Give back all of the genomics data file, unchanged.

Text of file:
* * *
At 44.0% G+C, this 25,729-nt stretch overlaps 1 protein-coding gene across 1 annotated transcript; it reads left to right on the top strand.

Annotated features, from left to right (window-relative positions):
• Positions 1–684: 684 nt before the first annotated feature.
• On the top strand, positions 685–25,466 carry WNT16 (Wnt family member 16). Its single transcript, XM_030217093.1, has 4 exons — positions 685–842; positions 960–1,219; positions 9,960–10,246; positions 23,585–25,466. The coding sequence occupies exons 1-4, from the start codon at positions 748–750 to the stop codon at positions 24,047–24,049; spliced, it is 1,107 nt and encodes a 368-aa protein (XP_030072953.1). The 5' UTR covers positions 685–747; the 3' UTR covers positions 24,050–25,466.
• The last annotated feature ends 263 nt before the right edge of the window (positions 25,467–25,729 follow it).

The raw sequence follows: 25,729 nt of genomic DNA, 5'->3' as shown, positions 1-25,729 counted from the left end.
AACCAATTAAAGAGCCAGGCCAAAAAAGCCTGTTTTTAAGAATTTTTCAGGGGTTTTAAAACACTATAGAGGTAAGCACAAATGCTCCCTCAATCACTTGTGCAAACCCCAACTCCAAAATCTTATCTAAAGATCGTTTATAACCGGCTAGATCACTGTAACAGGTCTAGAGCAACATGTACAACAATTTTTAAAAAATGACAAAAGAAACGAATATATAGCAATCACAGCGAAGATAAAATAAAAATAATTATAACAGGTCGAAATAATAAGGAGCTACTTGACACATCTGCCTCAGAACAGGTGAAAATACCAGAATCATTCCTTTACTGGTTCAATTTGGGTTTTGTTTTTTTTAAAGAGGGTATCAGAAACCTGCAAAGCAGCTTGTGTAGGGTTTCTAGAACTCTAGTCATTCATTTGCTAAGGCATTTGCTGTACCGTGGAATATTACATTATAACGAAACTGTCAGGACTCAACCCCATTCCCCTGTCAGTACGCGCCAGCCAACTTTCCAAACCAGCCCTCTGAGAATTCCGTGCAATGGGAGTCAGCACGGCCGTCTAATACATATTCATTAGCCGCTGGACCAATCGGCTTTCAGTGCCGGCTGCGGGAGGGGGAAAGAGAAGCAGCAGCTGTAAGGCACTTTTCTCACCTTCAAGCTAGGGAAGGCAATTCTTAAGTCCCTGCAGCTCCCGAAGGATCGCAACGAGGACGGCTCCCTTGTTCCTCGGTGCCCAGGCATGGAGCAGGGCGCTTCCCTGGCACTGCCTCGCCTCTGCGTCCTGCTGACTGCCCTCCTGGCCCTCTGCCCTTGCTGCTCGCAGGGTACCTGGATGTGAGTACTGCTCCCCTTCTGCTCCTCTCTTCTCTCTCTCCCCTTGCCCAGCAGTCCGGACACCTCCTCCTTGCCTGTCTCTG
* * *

At 44.0% G+C, this 25,729-nt stretch overlaps 1 protein-coding gene across 1 annotated transcript; it reads left to right on the top strand.

Annotated features, from left to right (window-relative positions):
• Positions 1–684: 684 nt before the first annotated feature.
• On the top strand, positions 685–25,466 carry WNT16 (Wnt family member 16). Its single transcript, XM_030217093.1, has 4 exons — positions 685–842; positions 960–1,219; positions 9,960–10,246; positions 23,585–25,466. The coding sequence occupies exons 1-4, from the start codon at positions 748–750 to the stop codon at positions 24,047–24,049; spliced, it is 1,107 nt and encodes a 368-aa protein (XP_030072953.1). The 5' UTR covers positions 685–747; the 3' UTR covers positions 24,050–25,466.
• The last annotated feature ends 263 nt before the right edge of the window (positions 25,467–25,729 follow it).

The raw sequence follows: 25,729 nt of genomic DNA, 5'->3' as shown, positions 1-25,729 counted from the left end.
AACCAATTAAAGAGCCAGGCCAAAAAAGCCTGTTTTTAAGAATTTTTCAGGGGTTTTAAAACACTATAGAGGTAAGCACAAATGCTCCCTCAATCACTTGTGCAAACCCCAACTCCAAAATCTTATCTAAAGATCGTTTATAACCGGCTAGATCACTGTAACAGGTCTAGAGCAACATGTACAACAATTTTTAAAAAATGACAAAAGAAACGAATATATAGCAATCACAGCGAAGATAAAATAAAAATAATTATAACAGGTCGAAATAATAAGGAGCTACTTGACACATCTGCCTCAGAACAGGTGAAAATACCAGAATCATTCCTTTACTGGTTCAATTTGGGTTTTGTTTTTTTTAAAGAGGGTATCAGAAACCTGCAAAGCAGCTTGTGTAGGGTTTCTAGAACTCTAGTCATTCATTTGCTAAGGCATTTGCTGTACCGTGGAATATTACATTATAACGAAACTGTCAGGACTCAACCCCATTCCCCTGTCAGTACGCGCCAGCCAACTTTCCAAACCAGCCCTCTGAGAATTCCGTGCAATGGGAGTCAGCACGGCCGTCTAATACATATTCATTAGCCGCTGGACCAATCGGCTTTCAGTGCCGGCTGCGGGAGGGGGAAAGAGAAGCAGCAGCTGTAAGGCACTTTTCTCACCTTCAAGCTAGGGAAGGCAATTCTTAAGTCCCTGCAGCTCCCGAAGGATCGCAACGAGGACGGCTCCCTTGTTCCTCGGTGCCCAGGCATGGAGCAGGGCGCTTCCCTGGCACTGCCTCGCCTCTGCGTCCTGCTGACTGCCCTCCTGGCCCTCTGCCCTTGCTGCTCGCAGGGTACCTGGATGTGAGTACTGCTCCCCTTCTGCTCCTCTCTTCTCTCTCTCCCCTTGCCCAGCAGTCCGGACACCTCCTCCTTGCCTGTCTCTG